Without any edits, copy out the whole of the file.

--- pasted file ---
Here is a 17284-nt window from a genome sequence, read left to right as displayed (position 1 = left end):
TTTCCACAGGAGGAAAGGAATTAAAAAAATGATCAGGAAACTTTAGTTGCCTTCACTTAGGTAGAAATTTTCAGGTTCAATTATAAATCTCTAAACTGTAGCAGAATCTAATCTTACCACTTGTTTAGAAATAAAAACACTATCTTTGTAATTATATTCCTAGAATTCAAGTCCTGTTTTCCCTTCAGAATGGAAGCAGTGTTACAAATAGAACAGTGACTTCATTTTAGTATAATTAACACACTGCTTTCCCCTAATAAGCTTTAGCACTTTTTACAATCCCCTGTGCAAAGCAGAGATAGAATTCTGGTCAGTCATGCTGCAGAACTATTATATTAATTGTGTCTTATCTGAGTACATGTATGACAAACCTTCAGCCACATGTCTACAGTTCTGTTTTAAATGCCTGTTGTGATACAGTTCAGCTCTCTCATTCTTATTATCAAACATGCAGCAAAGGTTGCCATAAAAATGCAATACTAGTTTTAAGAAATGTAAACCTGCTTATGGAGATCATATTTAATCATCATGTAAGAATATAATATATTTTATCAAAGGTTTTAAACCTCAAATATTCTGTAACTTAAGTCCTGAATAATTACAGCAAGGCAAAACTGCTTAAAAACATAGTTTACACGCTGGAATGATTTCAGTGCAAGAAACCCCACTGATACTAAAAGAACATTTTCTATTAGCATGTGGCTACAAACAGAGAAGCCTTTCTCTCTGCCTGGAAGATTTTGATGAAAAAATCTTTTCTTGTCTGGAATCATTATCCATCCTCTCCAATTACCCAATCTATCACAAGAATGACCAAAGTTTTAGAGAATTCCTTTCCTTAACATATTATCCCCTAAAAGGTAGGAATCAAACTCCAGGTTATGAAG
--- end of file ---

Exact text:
Here is a 17284-nt window from a genome sequence, read left to right as displayed (position 1 = left end):
TTTCCACAGGAGGAAAGGAATTAAAAAAATGATCAGGAAACTTTAGTTGCCTTCACTTAGGTAGAAATTTTCAGGTTCAATTATAAATCTCTAAACTGTAGCAGAATCTAATCTTACCACTTGTTTAGAAATAAAAACACTATCTTTGTAATTATATTCCTAGAATTCAAGTCCTGTTTTCCCTTCAGAATGGAAGCAGTGTTACAAATAGAACAGTGACTTCATTTTAGTATAATTAACACACTGCTTTCCCCTAATAAGCTTTAGCACTTTTTACAATCCCCTGTGCAAAGCAGAGATAGAATTCTGGTCAGTCATGCTGCAGAACTATTATATTAATTGTGTCTTATCTGAGTACATGTATGACAAACCTTCAGCCACATGTCTACAGTTCTGTTTTAAATGCCTGTTGTGATACAGTTCAGCTCTCTCATTCTTATTATCAAACATGCAGCAAAGGTTGCCATAAAAATGCAATACTAGTTTTAAGAAATGTAAACCTGCTTATGGAGATCATATTTAATCATCATGTAAGAATATAATATATTTTATCAAAGGTTTTAAACCTCAAATATTCTGTAACTTAAGTCCTGAATAATTACAGCAAGGCAAAACTGCTTAAAAACATAGTTTACACGCTGGAATGATTTCAGTGCAAGAAACCCCACTGATACTAAAAGAACATTTTCTATTAGCATGTGGCTACAAACAGAGAAGCCTTTCTCTCTGCCTGGAAGATTTTGATGAAAAAATCTTTTCTTGTCTGGAATCATTATCCATCCTCTCCAATTACCCAATCTATCACAAGAATGACCAAAGTTTTAGAGAATTCCTTTCCTTAACATATTATCCCCTAAAAGGTAGGAATCAAACTCCAGGTTATGAAG